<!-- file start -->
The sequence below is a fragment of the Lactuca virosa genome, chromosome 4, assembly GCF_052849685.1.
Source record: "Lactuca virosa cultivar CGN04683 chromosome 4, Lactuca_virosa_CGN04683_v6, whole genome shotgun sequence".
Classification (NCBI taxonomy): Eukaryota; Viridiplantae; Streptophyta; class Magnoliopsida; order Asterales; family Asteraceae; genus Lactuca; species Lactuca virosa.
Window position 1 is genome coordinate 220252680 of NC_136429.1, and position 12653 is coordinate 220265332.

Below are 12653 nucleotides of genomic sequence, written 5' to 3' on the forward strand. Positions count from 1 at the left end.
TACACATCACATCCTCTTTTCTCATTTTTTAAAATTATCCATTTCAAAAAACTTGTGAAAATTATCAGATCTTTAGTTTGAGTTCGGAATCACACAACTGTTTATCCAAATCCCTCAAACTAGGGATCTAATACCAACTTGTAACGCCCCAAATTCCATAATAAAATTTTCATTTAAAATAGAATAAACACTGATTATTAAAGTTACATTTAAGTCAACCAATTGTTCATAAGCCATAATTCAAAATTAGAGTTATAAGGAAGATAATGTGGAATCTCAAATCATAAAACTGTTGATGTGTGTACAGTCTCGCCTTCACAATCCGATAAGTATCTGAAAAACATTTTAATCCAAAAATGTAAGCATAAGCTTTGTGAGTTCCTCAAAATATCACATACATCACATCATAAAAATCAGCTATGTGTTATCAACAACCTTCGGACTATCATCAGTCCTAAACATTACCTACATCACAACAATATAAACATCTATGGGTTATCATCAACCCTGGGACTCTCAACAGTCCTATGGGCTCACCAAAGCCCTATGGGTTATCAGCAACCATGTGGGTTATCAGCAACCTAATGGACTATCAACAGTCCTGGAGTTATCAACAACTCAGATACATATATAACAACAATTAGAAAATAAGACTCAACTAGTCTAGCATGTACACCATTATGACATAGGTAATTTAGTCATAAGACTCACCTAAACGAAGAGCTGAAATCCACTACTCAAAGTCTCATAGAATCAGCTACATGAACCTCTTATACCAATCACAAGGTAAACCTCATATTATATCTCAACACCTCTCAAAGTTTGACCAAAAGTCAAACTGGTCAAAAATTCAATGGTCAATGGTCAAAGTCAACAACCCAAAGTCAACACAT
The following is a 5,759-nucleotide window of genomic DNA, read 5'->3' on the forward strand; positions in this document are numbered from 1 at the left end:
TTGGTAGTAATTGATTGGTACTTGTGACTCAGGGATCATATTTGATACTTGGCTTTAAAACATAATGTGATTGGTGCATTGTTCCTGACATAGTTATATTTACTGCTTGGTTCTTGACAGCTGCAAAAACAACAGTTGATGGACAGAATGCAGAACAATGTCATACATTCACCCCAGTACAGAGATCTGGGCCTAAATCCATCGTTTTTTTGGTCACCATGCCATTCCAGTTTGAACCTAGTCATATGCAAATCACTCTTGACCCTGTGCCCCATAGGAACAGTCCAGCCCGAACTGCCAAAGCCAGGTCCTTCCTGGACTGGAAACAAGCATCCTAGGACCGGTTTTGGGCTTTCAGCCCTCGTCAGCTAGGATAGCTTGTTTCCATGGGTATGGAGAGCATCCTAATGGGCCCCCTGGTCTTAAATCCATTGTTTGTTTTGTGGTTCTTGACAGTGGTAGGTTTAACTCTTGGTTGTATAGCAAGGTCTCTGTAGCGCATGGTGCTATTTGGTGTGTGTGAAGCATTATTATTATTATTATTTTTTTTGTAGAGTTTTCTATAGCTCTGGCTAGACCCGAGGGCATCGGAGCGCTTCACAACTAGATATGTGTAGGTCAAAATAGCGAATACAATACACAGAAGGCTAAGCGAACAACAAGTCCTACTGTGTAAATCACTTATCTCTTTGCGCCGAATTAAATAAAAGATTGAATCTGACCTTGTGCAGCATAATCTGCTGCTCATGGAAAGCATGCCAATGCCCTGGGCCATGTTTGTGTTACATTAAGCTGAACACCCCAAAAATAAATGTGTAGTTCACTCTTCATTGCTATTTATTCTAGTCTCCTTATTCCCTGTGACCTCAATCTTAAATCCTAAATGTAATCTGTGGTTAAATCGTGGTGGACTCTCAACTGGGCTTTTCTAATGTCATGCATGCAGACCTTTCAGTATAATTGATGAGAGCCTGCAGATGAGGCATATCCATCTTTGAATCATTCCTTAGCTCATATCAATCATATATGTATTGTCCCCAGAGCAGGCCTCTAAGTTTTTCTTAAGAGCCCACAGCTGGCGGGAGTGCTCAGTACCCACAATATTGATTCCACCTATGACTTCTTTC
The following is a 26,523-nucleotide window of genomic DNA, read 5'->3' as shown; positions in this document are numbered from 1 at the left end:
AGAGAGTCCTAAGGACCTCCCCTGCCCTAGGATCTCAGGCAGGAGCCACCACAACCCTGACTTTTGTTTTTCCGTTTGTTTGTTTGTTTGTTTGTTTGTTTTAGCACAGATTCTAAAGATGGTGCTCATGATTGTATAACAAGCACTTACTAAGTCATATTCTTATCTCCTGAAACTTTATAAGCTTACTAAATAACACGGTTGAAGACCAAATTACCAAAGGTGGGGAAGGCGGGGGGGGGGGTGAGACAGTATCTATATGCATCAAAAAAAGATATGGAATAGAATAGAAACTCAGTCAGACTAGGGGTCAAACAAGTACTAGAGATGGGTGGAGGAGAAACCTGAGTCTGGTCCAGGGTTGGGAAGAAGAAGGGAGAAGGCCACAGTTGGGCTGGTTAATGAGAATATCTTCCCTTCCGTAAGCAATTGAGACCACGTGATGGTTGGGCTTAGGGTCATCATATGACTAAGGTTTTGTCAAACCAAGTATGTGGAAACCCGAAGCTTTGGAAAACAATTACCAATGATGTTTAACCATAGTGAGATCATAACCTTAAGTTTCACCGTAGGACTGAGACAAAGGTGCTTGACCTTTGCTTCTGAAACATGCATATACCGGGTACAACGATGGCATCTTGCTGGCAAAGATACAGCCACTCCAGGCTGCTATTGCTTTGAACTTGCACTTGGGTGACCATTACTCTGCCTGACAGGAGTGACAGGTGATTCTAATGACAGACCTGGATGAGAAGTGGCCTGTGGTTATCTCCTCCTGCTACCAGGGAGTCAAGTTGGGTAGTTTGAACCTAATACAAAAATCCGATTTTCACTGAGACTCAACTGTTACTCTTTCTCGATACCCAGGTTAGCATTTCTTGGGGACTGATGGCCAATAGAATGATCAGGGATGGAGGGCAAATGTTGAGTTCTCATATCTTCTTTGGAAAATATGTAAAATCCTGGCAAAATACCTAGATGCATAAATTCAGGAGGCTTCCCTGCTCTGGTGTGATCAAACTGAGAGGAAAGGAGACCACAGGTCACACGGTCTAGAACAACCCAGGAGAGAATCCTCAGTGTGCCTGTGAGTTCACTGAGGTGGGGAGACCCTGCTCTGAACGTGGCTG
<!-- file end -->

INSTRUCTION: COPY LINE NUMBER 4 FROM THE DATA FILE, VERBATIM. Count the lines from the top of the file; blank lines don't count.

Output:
Window position 1 is genome coordinate 220252680 of NC_136429.1, and position 12653 is coordinate 220265332.